Packed house for Milford Memorial Day program

Terry RogersCulture, Headlines, Milford Headline Story

The Gerald W. Thompson Center for Performing Arts at Milford High School was filled almost to capacity for the return of the Milford Memorial Day program. The event was not held last year but was brought back to life by several community members who knew its importance. Emcee for the event was retired Milford Police Captain Ed Huey.

“I was a little hesitant to accept the offer to be today’s master of ceremonies, because I’ve never served in the military and historically a member of the Armed Services served in that capacity,” Huey began after recognizing that the event was held in an auditorium named for Jerry Thompson, himself a veteran of Vietnam. “I have three older half-brothers who served, two were pilots in the Marine Corps and the other served in the Coast Guard. The oldest of the three, Al, was shot down flying Air Force jets in Vietnam in 1964. Al was able to elude the Vietcong for I believe it was 11 days and was eventually rescued and returned to service in Baghdad.”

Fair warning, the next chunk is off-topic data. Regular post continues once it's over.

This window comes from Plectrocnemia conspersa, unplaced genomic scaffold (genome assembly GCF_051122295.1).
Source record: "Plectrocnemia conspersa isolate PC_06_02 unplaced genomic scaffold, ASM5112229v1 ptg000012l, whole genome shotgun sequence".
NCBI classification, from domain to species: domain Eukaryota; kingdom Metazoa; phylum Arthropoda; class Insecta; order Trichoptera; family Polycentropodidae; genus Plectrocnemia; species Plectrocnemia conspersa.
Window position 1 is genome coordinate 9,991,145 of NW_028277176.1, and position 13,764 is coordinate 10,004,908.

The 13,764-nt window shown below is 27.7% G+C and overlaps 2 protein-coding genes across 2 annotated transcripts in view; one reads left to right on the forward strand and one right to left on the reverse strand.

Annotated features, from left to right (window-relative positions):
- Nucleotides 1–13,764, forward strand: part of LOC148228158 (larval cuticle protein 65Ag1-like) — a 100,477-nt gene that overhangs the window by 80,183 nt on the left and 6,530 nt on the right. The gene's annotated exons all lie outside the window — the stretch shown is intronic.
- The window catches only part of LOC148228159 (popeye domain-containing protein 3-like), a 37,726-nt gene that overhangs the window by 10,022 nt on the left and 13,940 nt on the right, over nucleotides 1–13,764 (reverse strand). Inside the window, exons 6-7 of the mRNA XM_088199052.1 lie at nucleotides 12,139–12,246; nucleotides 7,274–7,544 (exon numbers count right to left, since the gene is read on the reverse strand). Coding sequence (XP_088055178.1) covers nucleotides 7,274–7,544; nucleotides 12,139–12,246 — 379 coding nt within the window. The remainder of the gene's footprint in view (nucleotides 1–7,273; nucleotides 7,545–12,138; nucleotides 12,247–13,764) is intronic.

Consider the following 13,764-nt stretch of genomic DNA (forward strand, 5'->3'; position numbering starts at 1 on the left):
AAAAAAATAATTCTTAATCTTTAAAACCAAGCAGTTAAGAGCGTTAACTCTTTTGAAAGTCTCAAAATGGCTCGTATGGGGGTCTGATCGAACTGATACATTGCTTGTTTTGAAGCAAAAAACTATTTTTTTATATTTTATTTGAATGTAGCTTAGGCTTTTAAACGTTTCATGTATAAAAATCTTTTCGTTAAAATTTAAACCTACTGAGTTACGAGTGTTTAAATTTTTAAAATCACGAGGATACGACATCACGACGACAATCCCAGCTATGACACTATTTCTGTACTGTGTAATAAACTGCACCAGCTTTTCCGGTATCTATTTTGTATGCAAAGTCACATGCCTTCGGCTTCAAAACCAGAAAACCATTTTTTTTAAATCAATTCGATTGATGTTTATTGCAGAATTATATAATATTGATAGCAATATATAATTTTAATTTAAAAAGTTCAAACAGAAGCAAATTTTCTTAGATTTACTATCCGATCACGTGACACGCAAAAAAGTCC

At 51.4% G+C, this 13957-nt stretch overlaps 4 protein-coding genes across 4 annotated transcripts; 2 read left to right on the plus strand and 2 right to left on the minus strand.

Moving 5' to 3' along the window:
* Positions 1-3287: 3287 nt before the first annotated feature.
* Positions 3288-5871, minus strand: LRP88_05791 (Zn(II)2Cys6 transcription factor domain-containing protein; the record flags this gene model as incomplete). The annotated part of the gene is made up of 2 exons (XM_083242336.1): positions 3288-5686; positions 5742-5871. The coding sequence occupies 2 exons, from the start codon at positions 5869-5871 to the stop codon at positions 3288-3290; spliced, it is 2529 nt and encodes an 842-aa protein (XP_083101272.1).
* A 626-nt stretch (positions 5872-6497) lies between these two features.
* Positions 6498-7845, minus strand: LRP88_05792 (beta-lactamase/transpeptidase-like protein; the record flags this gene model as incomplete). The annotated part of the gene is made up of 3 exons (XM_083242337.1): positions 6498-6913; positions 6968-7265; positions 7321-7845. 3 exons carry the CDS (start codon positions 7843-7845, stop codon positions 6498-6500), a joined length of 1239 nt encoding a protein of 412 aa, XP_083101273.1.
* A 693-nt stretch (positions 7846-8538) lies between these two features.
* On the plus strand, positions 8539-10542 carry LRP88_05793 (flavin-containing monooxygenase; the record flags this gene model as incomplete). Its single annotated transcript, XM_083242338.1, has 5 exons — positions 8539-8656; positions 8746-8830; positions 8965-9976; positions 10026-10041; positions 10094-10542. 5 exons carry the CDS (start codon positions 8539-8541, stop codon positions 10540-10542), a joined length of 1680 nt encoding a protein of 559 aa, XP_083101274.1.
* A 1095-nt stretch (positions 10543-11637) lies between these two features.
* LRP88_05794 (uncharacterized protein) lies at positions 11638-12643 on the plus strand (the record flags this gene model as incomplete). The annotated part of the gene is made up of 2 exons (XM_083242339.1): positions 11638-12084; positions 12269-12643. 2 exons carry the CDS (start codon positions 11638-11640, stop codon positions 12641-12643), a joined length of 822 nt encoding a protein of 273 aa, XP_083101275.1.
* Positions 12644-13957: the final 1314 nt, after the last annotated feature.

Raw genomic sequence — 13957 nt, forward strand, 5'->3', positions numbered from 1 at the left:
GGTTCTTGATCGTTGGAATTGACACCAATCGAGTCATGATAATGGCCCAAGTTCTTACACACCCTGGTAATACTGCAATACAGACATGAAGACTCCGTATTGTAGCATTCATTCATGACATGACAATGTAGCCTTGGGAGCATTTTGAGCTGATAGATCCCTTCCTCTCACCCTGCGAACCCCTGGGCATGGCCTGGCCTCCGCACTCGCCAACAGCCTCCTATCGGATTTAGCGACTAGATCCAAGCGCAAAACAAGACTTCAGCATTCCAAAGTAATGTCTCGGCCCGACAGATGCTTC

Huey continued, talking about how CBS News used to roll the names of the missing and deceased after each newscast and how quiet it was when his brother’s name appeared. He talked about wanting to be a helicopter pilot and thinking the best way to do that was to join the military. When he told his father he had spoken to a recruiter, his father told him “Absolutely not” as he could not go through that again. Huey joined the police force instead, learning to fly helicopters on his own. Huey then stated that they were not there to talk about he or his family, but to talk about those not as fortunate as his brother. Instead, the event was to celebrate those who did not make it home and who sacrificed everything for their country.